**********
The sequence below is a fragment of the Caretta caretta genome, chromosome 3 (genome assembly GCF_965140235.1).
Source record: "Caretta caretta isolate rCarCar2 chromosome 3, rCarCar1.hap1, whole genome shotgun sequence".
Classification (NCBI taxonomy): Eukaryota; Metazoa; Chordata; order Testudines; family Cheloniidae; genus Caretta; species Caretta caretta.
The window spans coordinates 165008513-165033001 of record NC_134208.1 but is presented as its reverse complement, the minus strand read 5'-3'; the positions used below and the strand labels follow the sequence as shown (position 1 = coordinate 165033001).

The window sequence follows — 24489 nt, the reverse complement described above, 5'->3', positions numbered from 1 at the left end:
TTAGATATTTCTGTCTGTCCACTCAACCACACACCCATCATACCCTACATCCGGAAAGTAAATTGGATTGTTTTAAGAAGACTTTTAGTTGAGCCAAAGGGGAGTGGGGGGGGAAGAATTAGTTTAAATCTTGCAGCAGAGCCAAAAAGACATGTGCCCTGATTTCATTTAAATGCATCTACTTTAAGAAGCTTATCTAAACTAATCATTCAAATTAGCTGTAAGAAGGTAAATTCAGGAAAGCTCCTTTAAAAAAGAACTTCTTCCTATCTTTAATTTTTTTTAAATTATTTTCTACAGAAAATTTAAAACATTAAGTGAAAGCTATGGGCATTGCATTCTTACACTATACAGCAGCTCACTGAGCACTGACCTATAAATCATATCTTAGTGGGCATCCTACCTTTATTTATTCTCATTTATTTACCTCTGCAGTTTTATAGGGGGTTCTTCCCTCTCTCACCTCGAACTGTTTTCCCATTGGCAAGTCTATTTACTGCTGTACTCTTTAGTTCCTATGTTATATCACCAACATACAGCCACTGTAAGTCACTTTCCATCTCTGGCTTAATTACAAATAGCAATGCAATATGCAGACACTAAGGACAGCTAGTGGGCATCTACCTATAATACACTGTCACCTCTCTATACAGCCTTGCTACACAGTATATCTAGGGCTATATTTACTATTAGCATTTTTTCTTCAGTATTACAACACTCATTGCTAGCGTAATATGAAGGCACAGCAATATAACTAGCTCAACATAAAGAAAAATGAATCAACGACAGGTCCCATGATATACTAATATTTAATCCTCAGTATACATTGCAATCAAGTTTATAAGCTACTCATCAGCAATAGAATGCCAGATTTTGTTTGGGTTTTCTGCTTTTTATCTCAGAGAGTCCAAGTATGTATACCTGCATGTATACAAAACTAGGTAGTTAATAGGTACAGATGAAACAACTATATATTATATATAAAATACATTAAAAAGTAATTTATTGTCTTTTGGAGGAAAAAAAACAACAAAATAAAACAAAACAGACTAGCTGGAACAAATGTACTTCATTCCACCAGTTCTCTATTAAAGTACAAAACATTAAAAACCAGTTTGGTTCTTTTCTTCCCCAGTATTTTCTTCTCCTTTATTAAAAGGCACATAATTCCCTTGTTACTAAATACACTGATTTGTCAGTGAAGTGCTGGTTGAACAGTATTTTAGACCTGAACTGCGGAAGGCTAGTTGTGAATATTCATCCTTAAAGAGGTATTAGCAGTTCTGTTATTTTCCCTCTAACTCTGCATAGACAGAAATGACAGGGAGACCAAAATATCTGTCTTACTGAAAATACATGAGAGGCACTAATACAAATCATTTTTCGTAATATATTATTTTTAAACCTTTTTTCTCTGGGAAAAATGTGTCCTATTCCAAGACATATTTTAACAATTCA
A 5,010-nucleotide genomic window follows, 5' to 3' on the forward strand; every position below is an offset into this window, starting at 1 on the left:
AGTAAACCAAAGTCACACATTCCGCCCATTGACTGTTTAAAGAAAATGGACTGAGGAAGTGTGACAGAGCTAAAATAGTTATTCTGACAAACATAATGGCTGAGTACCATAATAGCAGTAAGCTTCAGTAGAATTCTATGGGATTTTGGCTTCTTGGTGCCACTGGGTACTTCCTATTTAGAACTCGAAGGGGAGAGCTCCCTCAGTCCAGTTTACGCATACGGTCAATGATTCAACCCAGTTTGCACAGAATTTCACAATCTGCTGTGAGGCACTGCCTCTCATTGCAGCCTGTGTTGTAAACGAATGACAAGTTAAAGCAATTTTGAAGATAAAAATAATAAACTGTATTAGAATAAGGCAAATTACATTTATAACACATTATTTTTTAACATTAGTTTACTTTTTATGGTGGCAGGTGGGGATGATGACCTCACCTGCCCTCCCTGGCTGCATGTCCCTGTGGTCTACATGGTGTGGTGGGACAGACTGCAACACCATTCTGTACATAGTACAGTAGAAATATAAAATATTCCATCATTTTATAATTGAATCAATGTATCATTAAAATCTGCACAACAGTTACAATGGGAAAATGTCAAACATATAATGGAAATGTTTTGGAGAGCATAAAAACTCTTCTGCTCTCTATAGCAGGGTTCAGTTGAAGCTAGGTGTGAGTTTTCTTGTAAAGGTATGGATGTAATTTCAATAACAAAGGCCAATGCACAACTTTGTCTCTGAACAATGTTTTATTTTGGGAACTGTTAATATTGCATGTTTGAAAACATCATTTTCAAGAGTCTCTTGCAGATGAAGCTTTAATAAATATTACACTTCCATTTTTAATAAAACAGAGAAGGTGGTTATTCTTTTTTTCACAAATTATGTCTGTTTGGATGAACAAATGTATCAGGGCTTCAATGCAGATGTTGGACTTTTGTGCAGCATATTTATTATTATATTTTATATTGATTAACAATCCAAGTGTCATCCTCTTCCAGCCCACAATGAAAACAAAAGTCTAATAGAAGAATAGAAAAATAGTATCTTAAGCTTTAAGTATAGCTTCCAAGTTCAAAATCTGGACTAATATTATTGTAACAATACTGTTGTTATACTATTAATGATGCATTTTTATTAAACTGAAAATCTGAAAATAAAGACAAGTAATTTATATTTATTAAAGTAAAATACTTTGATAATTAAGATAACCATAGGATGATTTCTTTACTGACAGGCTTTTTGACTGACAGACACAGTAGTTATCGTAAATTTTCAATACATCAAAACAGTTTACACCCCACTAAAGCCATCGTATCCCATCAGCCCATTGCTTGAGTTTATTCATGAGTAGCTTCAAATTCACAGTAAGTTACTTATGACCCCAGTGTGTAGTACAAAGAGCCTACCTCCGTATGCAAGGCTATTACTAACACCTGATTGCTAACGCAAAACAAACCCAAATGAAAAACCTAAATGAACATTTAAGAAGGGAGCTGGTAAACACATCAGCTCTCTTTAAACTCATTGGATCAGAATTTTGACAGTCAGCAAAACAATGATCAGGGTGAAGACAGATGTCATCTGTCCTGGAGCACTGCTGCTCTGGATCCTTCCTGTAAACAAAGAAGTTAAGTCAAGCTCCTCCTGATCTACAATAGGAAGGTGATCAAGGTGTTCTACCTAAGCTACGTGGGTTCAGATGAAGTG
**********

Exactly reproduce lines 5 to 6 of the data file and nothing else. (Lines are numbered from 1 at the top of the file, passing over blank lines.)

The window sequence follows — 24489 nt, the reverse complement described above, 5'->3', positions numbered from 1 at the left end:
TTAGATATTTCTGTCTGTCCACTCAACCACACACCCATCATACCCTACATCCGGAAAGTAAATTGGATTGTTTTAAGAAGACTTTTAGTTGAGCCAAAGGGGAGTGGGGGGGGAAGAATTAGTTTAAATCTTGCAGCAGAGCCAAAAAGACATGTGCCCTGATTTCATTTAAATGCATCTACTTTAAGAAGCTTATCTAAACTAATCATTCAAATTAGCTGTAAGAAGGTAAATTCAGGAAAGCTCCTTTAAAAAAGAACTTCTTCCTATCTTTAATTTTTTTTAAATTATTTTCTACAGAAAATTTAAAACATTAAGTGAAAGCTATGGGCATTGCATTCTTACACTATACAGCAGCTCACTGAGCACTGACCTATAAATCATATCTTAGTGGGCATCCTACCTTTATTTATTCTCATTTATTTACCTCTGCAGTTTTATAGGGGGTTCTTCCCTCTCTCACCTCGAACTGTTTTCCCATTGGCAAGTCTATTTACTGCTGTACTCTTTAGTTCCTATGTTATATCACCAACATACAGCCACTGTAAGTCACTTTCCATCTCTGGCTTAATTACAAATAGCAATGCAATATGCAGACACTAAGGACAGCTAGTGGGCATCTACCTATAATACACTGTCACCTCTCTATACAGCCTTGCTACACAGTATATCTAGGGCTATATTTACTATTAGCATTTTTTCTTCAGTATTACAACACTCATTGCTAGCGTAATATGAAGGCACAGCAATATAACTAGCTCAACATAAAGAAAAATGAATCAACGACAGGTCCCATGATATACTAATATTTAATCCTCAGTATACATTGCAATCAAGTTTATAAGCTACTCATCAGCAATAGAATGCCAGATTTTGTTTGGGTTTTCTGCTTTTTATCTCAGAGAGTCCAAGTATGTATACCTGCATGTATACAAAACTAGGTAGTTAATAGGTACAGATGAAACAACTATATATTATATATAAAATACATTAAAAAGTAATTTATTGTCTTTTGGAGGAAAAAAAACAACAAAATAAAACAAAACAGACTAGCTGGAACAAATGTACTTCATTCCACCAGTTCTCTATTAAAGTACAAAACATTAAAAACCAGTTTGGTTCTTTTCTTCCCCAGTATTTTCTTCTCCTTTATTAAAAGGCACATAATTCCCTTGTTACTAAATACACTGATTTGTCAGTGAAGTGCTGGTTGAACAGTATTTTAGACCTGAACTGCGGAAGGCTAGTTGTGAATATTCATCCTTAAAGAGGTATTAGCAGTTCTGTTATTTTCCCTCTAACTCTGCATAGACAGAAATGACAGGGAGACCAAAATATCTGTCTTACTGAAAATACATGAGAGGCACTAATACAAATCATTTTTCGTAATATATTATTTTTAAACCTTTTTTCTCTGGGAAAAATGTGTCCTATTCCAAGACATATTTTAACAATTCA